13. 13. Benefits of this approach• It provides a prescriptive solution that provides good guidance in most cases. This gives comfort to designers, builders and regulators. (Cheapest option also)• It allows for innovation providing a product, design or system can be rigorously proven to meet the safety outcome. This is the more expensive option and will only really be taken up where prescriptive solutions cannot be used or where large cost savings are derived from the alternative approach.
  14. 14. SAFETY OUTCOMES OF FIRE SAFETY STANDARD:1. Prevention of explosive combustion2. Control risks of spillage of flammable liquids3. Control risks of ignition by sources of heat or sparks4. Prevention of exposure to the smoke and heat of fire5. Prevent or delay the spread of fire6. Protection of essential systems7. Reliability of fire systems
  15. 15. Safety Outcome – eg Prevent or delay the spread of fireOption 1 – Deemed to Option 2 – You don’tsatisfy solution like the deemed to(prescriptive) satisfy solution , so youEg You shall have either a are free to devise andHalon or CO2 fire rigorously prove anextinguishing system alternative approach that achieves the safetyProblem with USL Code – outcome.Halon was banned andonly left CO2 systems. For example “Pyrogen”These were inappropriate style fire systems arefor some vessels. being properly testedRegulators ended up and will meet themaking ad-hoc / requirements of theinconsistent decisions. standard in a structured way
  16. 16. HOW IS RISK ACCOUNTED FOR?Studies found fire risk (both probability and consequence) related to:1. The nature of the space on the vessel – engine rooms and galleys have highest incidence of fire. Larger engine rooms are a greater risk/2. The nature of the vessel operation – tankers and passenger carrying vessels have far higher consequence if fire occurs.3. Distance from Coast determines the level of external support that can be relied upon. Vessels operating further from the coast need to have better fire safety.
  17. 17. Vessel Risk Categories–Four fire risk categories are defined as follows— »Fire Risk Category I (lower risk) »Fire Risk Category II (moderate risk) »Fire Risk Category III (higher risk) »Fire Risk Category IV (highest risk)
  18. 18. Class of vessel Class A Class B Class C Class D Class E Unlimited Offshore Restricted Partially Smooth domestic operations offshore smooth waters operations operations waters Class 1 length of vessel < 35 m <35 m All lengths All All lengths lengths Class 1: 13 to 36 day pax III II II I I Class 1: 37 to 450 day pax III III II II IIClass 1: 451 & more day pax IV IV III III IIClass 1: 13 to 36 berthed pax III III II II II Class 1: 37 & more berthed IV IV III III III pax Class 2—Length of vessel < 35 m All lengths All lengths All All lengths lengths Class 2 Fire risk category II II I I I All lengths All lengths All lengths All All Class 3—Length of vessel lengths lengths Class 3 Fire risk category II II I I I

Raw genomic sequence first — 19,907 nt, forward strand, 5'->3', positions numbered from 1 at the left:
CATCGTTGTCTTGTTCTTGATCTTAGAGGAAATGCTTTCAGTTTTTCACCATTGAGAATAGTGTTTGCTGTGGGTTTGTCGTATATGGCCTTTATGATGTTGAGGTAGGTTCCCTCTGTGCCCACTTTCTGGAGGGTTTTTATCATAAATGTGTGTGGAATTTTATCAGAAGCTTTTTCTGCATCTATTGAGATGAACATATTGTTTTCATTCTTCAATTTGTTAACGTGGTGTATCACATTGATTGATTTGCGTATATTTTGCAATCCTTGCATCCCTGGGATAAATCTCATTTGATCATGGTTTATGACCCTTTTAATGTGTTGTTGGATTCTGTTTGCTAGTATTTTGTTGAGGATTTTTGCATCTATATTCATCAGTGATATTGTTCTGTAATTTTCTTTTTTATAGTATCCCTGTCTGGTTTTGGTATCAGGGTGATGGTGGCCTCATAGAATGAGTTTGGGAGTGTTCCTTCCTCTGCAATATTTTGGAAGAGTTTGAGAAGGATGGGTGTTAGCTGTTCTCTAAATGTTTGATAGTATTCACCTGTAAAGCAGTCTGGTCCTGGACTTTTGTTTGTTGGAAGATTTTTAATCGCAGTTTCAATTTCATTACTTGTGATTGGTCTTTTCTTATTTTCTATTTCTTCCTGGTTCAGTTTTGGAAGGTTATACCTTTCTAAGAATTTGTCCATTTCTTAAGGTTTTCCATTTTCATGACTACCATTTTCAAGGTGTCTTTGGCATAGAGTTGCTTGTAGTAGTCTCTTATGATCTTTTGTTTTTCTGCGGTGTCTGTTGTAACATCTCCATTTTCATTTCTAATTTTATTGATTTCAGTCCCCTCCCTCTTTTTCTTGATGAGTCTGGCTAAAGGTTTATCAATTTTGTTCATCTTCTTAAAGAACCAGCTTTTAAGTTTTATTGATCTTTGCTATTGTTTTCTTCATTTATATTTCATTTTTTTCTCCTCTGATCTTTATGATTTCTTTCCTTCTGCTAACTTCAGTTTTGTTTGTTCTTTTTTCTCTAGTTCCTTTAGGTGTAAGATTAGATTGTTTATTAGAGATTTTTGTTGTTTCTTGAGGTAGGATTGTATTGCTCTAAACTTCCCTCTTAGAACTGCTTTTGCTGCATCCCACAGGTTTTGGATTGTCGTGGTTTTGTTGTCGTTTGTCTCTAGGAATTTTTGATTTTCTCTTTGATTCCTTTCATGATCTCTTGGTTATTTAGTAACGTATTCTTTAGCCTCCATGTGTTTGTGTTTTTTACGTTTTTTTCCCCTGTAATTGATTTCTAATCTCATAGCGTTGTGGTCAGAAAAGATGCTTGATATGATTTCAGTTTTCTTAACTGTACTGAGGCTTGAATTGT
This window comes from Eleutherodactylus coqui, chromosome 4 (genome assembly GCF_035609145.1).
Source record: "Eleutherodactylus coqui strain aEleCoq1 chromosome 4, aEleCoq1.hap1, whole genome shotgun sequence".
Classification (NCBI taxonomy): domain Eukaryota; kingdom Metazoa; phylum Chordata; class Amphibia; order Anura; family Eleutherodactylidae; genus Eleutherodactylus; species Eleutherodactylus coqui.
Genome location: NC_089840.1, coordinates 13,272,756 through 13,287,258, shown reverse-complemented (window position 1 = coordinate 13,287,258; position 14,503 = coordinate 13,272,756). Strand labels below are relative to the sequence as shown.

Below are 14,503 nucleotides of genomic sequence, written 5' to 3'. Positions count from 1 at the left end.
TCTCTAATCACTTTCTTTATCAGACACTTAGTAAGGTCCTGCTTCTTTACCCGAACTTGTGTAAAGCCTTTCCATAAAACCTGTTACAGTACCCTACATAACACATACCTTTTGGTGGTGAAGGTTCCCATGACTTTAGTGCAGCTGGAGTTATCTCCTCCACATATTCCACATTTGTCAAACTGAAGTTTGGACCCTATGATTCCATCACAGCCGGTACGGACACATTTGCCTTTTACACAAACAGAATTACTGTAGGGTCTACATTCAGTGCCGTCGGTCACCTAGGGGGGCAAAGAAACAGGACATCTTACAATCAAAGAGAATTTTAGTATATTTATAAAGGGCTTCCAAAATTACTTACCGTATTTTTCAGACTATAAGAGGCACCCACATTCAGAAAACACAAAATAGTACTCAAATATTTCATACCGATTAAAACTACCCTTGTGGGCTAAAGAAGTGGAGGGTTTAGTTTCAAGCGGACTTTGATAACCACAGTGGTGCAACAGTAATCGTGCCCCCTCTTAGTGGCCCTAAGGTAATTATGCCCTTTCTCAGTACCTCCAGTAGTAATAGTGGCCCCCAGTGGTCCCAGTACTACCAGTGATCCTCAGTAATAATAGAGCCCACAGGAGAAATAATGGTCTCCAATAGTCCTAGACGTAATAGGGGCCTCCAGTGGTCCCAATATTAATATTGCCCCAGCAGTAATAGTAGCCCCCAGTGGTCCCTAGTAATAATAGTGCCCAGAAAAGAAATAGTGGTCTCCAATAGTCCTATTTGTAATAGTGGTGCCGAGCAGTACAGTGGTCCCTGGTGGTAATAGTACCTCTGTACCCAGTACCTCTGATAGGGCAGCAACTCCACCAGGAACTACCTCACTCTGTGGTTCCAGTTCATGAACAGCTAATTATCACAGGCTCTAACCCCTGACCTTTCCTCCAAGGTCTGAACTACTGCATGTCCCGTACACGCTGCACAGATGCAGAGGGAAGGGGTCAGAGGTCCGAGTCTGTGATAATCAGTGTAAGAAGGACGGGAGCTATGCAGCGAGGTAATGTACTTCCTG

19. 19. Risk categories of spaces on vessels1. High Risk2. Moderate Risk3. Accommodation Spaces4. Minor Risk5. Control Stations6. Escape and Evacuation routesWhere doubt exists or compartment is multi use – higher risk level applies
  20. 20. Space category Description1. High Fire Risk Spaces • Spaces where, without appropriate controls, the likelihood and consequence of fire are high. • Typically within such spaces, there is: • potential for the spillage or escape of potentially dangerous quantities of inflammable liquid or explosive vapour, and • the presence of one or more sources of heat or other sources of ignition. Examples- Machinery spaces with IC engines, boiler spaces, carriage dangerous goods, flammable goods. Limits are set on magnitude.
  21. 21. 2. Moderate Fire • Spaces that Risk Spaces • contain potentially dangerous quantities of inflammable liquids but where the sources of ignition have relatively low frequency, or • contain heat sources or other sources of ignition but where the quantity or nature of material within the space to fuel a fire is such that the risk is significantly reduced, orExamples – Low power machinery spaces, electricalswitchboard rooms, galleys, fuel pumping equipment etc
  22. 22. 3. Accommodation •Spaces that are likely toSpaces contain persons who: •are unfamiliar with the vessel, •may be asleep or disoriented at the time of an emergency, or •may inadvertently or deliberately initiate a fireExamples – sleeping rooms, mess rooms, pantries, toilets, public rooms
  23. 23. Table 27 —Fire-fighter’s outfits for sea-going vessels Fire risk Class A, B and C2 vessels category Minimum Minimum number of number of spare outfits charges I N/A N/A II N/A N/A III 31 31 IV 31 31KEY:1.Two sets are for the use of a rescue party. The third isavailable for backup person should the rescue party get intodifficulties.2.It is assumed that vessels operating in sheltered waters willhave ready access to shore-based fire fighting personnel, seePart A of this standard for guidance on safety obligations andPart E for emergency preparedness.
  24. 24. Table 7 — Structural Fire Protection for Fire Risk Category I High fire Moderate Accom- Minor Control EscapeCategory risk fire risk modation fire risk Stations andof space spaces spaces spaces spaces evacuati on routes. 1 2 3 4 5 6 30 ST ST ST STHigh fire STNF 301 30 1,3 301 301 2 risk 1 30 1, 2 30 1spaces Nil Nil Nil NilModerate STNF Nil Nil Nil Nilfire risk 2 STNF spaces
  25. 25. Examples of fire safety systems / measures